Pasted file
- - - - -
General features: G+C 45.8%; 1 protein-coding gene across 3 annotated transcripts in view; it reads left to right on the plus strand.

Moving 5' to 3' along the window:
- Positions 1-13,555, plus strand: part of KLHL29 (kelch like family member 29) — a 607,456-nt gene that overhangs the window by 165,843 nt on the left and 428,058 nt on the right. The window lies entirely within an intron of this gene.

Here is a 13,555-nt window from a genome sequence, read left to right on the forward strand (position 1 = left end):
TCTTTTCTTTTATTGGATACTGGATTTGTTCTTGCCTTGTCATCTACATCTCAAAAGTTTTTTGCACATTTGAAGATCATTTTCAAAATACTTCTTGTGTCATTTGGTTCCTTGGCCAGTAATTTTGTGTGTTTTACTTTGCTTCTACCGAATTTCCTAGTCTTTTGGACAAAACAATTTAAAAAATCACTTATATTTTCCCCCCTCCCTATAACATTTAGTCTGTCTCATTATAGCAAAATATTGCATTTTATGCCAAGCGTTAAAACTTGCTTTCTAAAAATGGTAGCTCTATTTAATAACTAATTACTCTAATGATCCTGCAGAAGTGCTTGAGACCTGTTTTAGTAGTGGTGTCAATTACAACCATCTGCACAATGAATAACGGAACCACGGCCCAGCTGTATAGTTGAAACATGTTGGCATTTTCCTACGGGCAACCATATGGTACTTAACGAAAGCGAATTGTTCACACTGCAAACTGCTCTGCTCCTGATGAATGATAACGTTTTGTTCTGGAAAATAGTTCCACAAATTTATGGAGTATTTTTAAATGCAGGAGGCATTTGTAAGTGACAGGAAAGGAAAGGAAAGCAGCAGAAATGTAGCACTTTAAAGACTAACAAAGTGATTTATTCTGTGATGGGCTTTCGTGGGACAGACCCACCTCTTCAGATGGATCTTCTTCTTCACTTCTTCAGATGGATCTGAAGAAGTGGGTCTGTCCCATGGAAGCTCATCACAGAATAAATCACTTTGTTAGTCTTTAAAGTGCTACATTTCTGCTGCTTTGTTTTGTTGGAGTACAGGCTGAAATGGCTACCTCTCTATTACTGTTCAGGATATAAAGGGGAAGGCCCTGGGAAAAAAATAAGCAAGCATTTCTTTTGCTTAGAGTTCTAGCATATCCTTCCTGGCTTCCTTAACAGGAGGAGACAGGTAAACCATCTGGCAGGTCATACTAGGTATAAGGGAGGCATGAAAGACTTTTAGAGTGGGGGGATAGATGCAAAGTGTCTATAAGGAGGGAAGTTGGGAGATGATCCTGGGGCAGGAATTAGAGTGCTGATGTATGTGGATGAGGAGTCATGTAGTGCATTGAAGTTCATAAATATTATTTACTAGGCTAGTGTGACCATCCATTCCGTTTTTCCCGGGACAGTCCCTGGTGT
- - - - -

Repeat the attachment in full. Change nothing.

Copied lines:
General features: G+C 45.8%; 1 protein-coding gene across 3 annotated transcripts in view; it reads left to right on the plus strand.

Moving 5' to 3' along the window:
- Positions 1-13,555, plus strand: part of KLHL29 (kelch like family member 29) — a 607,456-nt gene that overhangs the window by 165,843 nt on the left and 428,058 nt on the right. The window lies entirely within an intron of this gene.

Here is a 13,555-nt window from a genome sequence, read left to right on the forward strand (position 1 = left end):
TCTTTTCTTTTATTGGATACTGGATTTGTTCTTGCCTTGTCATCTACATCTCAAAAGTTTTTTGCACATTTGAAGATCATTTTCAAAATACTTCTTGTGTCATTTGGTTCCTTGGCCAGTAATTTTGTGTGTTTTACTTTGCTTCTACCGAATTTCCTAGTCTTTTGGACAAAACAATTTAAAAAATCACTTATATTTTCCCCCCTCCCTATAACATTTAGTCTGTCTCATTATAGCAAAATATTGCATTTTATGCCAAGCGTTAAAACTTGCTTTCTAAAAATGGTAGCTCTATTTAATAACTAATTACTCTAATGATCCTGCAGAAGTGCTTGAGACCTGTTTTAGTAGTGGTGTCAATTACAACCATCTGCACAATGAATAACGGAACCACGGCCCAGCTGTATAGTTGAAACATGTTGGCATTTTCCTACGGGCAACCATATGGTACTTAACGAAAGCGAATTGTTCACACTGCAAACTGCTCTGCTCCTGATGAATGATAACGTTTTGTTCTGGAAAATAGTTCCACAAATTTATGGAGTATTTTTAAATGCAGGAGGCATTTGTAAGTGACAGGAAAGGAAAGGAAAGCAGCAGAAATGTAGCACTTTAAAGACTAACAAAGTGATTTATTCTGTGATGGGCTTTCGTGGGACAGACCCACCTCTTCAGATGGATCTTCTTCTTCACTTCTTCAGATGGATCTGAAGAAGTGGGTCTGTCCCATGGAAGCTCATCACAGAATAAATCACTTTGTTAGTCTTTAAAGTGCTACATTTCTGCTGCTTTGTTTTGTTGGAGTACAGGCTGAAATGGCTACCTCTCTATTACTGTTCAGGATATAAAGGGGAAGGCCCTGGGAAAAAAATAAGCAAGCATTTCTTTTGCTTAGAGTTCTAGCATATCCTTCCTGGCTTCCTTAACAGGAGGAGACAGGTAAACCATCTGGCAGGTCATACTAGGTATAAGGGAGGCATGAAAGACTTTTAGAGTGGGGGGATAGATGCAAAGTGTCTATAAGGAGGGAAGTTGGGAGATGATCCTGGGGCAGGAATTAGAGTGCTGATGTATGTGGATGAGGAGTCATGTAGTGCATTGAAGTTCATAAATATTATTTACTAGGCTAGTGTGACCATCCATTCCGTTTTTCCCGGGACAGTCCCTGGTGT